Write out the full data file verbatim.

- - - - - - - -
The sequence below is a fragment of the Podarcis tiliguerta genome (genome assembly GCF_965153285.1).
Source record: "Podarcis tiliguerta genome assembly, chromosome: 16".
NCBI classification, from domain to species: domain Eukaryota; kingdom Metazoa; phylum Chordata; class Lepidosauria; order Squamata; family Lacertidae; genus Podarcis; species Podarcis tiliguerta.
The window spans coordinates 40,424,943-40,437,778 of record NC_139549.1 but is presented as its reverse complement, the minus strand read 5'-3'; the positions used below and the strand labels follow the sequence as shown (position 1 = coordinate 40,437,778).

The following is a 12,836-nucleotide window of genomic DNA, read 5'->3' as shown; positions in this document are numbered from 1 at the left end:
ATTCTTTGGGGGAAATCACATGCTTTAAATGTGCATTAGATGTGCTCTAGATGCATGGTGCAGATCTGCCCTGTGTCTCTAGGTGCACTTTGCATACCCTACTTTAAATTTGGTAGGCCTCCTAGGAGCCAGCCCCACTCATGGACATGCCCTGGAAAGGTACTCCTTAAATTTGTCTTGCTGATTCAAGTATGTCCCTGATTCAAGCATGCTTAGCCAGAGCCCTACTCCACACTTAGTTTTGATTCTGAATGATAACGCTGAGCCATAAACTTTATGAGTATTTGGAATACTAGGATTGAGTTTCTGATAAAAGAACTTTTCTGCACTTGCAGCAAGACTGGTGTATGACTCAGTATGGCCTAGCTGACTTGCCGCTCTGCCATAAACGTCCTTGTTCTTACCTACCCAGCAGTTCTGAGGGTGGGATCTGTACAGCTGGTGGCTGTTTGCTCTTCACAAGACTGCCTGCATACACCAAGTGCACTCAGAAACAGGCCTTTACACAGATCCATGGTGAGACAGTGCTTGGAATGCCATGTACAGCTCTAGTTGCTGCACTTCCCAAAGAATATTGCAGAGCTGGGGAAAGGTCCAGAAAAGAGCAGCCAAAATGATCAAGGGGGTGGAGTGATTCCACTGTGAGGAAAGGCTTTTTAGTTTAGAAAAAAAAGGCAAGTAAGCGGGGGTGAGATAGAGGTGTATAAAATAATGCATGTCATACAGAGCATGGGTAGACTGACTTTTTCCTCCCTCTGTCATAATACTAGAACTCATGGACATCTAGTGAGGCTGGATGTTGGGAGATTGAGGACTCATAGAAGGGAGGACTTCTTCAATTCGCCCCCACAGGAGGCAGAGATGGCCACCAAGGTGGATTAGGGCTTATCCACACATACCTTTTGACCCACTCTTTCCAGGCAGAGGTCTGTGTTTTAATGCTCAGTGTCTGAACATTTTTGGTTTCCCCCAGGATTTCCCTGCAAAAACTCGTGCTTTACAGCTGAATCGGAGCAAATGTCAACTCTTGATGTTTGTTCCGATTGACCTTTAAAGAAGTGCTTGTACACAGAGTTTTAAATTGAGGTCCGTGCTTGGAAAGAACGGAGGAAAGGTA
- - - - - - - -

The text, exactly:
The sequence below is a fragment of the Podarcis tiliguerta genome (genome assembly GCF_965153285.1).
Source record: "Podarcis tiliguerta genome assembly, chromosome: 16".
NCBI classification, from domain to species: domain Eukaryota; kingdom Metazoa; phylum Chordata; class Lepidosauria; order Squamata; family Lacertidae; genus Podarcis; species Podarcis tiliguerta.
The window spans coordinates 40,424,943-40,437,778 of record NC_139549.1 but is presented as its reverse complement, the minus strand read 5'-3'; the positions used below and the strand labels follow the sequence as shown (position 1 = coordinate 40,437,778).

The following is a 12,836-nucleotide window of genomic DNA, read 5'->3' as shown; positions in this document are numbered from 1 at the left end:
ATTCTTTGGGGGAAATCACATGCTTTAAATGTGCATTAGATGTGCTCTAGATGCATGGTGCAGATCTGCCCTGTGTCTCTAGGTGCACTTTGCATACCCTACTTTAAATTTGGTAGGCCTCCTAGGAGCCAGCCCCACTCATGGACATGCCCTGGAAAGGTACTCCTTAAATTTGTCTTGCTGATTCAAGTATGTCCCTGATTCAAGCATGCTTAGCCAGAGCCCTACTCCACACTTAGTTTTGATTCTGAATGATAACGCTGAGCCATAAACTTTATGAGTATTTGGAATACTAGGATTGAGTTTCTGATAAAAGAACTTTTCTGCACTTGCAGCAAGACTGGTGTATGACTCAGTATGGCCTAGCTGACTTGCCGCTCTGCCATAAACGTCCTTGTTCTTACCTACCCAGCAGTTCTGAGGGTGGGATCTGTACAGCTGGTGGCTGTTTGCTCTTCACAAGACTGCCTGCATACACCAAGTGCACTCAGAAACAGGCCTTTACACAGATCCATGGTGAGACAGTGCTTGGAATGCCATGTACAGCTCTAGTTGCTGCACTTCCCAAAGAATATTGCAGAGCTGGGGAAAGGTCCAGAAAAGAGCAGCCAAAATGATCAAGGGGGTGGAGTGATTCCACTGTGAGGAAAGGCTTTTTAGTTTAGAAAAAAAAGGCAAGTAAGCGGGGGTGAGATAGAGGTGTATAAAATAATGCATGTCATACAGAGCATGGGTAGACTGACTTTTTCCTCCCTCTGTCATAATACTAGAACTCATGGACATCTAGTGAGGCTGGATGTTGGGAGATTGAGGACTCATAGAAGGGAGGACTTCTTCAATTCGCCCCCACAGGAGGCAGAGATGGCCACCAAGGTGGATTAGGGCTTATCCACACATACCTTTTGACCCACTCTTTCCAGGCAGAGGTCTGTGTTTTAATGCTCAGTGTCTGAACATTTTTGGTTTCCCCCAGGATTTCCCTGCAAAAACTCGTGCTTTACAGCTGAATCGGAGCAAATGTCAACTCTTGATGTTTGTTCCGATTGACCTTTAAAGAAGTGCTTGTACACAGAGTTTTAAATTGAGGTCCGTGCTTGGAAAGAACGGAGGAAAGGTA